Kidneys, fatigue, and Crohn’s

inversions

Ironically, two weeks ago I was planning to sit down and write a blog post about how I stay motivated to workout every day. No, I don’t spend 1+ hours in the gym everyday like I did when I trained for my fitness competitions (I’m getting too old for that and have too many other things to do–like drink wine and go boating!), but I’ve been working to refine my efforts so that what I do to stay fit and healthy is enjoyable, effective, and quick–with no room for excuses. But here I sit, writing to tell you that I have not worked out in two weeks. This is rare for me.

I didn’t lose my motivation or run out of time, I got sick. For the first time in more years than I remember, I threw up. Then, everything hurt. It felt like I had reached peak muscle soreness after a good workout, but it wasn’t just one muscle group, it was every muscle. My urine turned red/dark brown and I was nauseous. To top it all off, my personal telltale signs of Crohn’s were returning once again (it’s been a rough six months)–bloating, cramping, mucus, and even some blood this time.

To be honest, I had almost forgotten what it was like to live with pain all day, every day. To wonder what I should eat–if I should eat. Having every free thought focus on my digestive system and what it was doing. Do I dare go anywhere? I think having Crohn’s is like walking a tightrope…I may be feeling well, energetic, and like I can conquer the world, but the entire time I’m hovering over disaster. Well, I’ve lost my balance. But, on the bright side, I seem to still be hanging on to the rope.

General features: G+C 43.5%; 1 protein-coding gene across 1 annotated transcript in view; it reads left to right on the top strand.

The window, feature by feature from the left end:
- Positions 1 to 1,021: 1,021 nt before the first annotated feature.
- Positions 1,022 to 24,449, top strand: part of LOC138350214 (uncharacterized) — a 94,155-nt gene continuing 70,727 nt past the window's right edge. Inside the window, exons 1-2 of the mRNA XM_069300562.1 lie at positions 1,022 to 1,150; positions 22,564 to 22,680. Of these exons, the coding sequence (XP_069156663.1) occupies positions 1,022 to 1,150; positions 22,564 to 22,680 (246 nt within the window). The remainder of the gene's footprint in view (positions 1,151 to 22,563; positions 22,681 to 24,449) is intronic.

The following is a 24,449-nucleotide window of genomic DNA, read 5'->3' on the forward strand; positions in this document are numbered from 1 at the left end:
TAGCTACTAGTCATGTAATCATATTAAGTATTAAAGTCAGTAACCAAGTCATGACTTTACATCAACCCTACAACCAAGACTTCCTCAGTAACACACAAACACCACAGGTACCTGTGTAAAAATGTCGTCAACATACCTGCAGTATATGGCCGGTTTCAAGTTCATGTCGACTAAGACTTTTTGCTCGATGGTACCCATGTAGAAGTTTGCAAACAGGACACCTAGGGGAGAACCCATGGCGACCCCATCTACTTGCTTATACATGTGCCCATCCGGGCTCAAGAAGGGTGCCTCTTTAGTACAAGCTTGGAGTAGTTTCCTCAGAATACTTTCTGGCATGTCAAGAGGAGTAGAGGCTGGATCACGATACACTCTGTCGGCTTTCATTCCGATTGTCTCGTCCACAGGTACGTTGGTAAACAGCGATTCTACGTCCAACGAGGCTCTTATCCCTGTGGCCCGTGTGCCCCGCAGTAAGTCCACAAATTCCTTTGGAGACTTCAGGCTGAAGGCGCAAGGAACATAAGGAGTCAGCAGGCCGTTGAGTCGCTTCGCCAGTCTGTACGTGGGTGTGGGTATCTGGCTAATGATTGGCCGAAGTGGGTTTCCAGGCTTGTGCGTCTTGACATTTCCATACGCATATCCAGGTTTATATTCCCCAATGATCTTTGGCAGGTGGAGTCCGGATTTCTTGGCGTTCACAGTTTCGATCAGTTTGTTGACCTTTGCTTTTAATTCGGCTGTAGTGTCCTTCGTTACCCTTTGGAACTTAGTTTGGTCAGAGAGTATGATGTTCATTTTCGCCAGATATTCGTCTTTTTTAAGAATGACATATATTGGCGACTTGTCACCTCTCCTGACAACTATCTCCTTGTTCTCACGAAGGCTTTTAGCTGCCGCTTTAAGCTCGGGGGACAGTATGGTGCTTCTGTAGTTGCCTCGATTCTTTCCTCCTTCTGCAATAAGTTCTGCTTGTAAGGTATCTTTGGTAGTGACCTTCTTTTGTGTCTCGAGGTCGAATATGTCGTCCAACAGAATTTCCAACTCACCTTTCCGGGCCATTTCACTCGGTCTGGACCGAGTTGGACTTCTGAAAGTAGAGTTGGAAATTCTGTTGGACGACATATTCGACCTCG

I laid in bed for one day, hurting so bad that I don’t think I could have gone anywhere if I wanted to. The next day, I started feeling better so I thought it would be wise to call my doctor, since my urine was definitely not normal. Within 24 hours of having labs run, the nurse from my doctor’s office called and said there was “a lot” of blood present. A normal amount of red blood cells in urine is 0-4 cells per high power field; I have no idea what that means, but mine was 67 and it was visible. My instructions: drink lots of water and wait for radiology to call me so I could be put on the schedule for an ultrasound of my kidneys.

Turning to Google, I’ve now developed a short list of possible things this may be–ranging from insignificant to severely toxic. So, I’m pretty sure that for the next three weeks I’ll be mulling those over in my head again and again while I wait for my kidney ultrasound in November. But, I’m not in pain and the doctor didn’t think it was necessary I come in immediately, so I’ll wait. But, after two weeks I still feel constantly fatigued (feeling like I’m on the verge of being sick, fighting off a cold), bloated, cramped, and frustrated because I’m once again trying to figure out how to solve this puzzle.

I’m not good at waiting, so I have to do something to make me feel like I have a little more control. Since I don’t have enough energy for a full workout (sidebar here: I think two straight months of chronic stress at work combined with exercise to push my body physically to stay active and strong, on top of fasting and bringing back sauna sessions, was more than my body and its faulty-immune system could handle…the culmination of which, I think, is my current state of malaise–diet alone is no match for stress and is merely one part of the equation)…so, as I was saying, since I don’t have enough energy for a full workout, I’m focusing on short rebounding sessions (5-10 minutes at a time right now) combined with a few pushups and body-weight squats or pistol squats.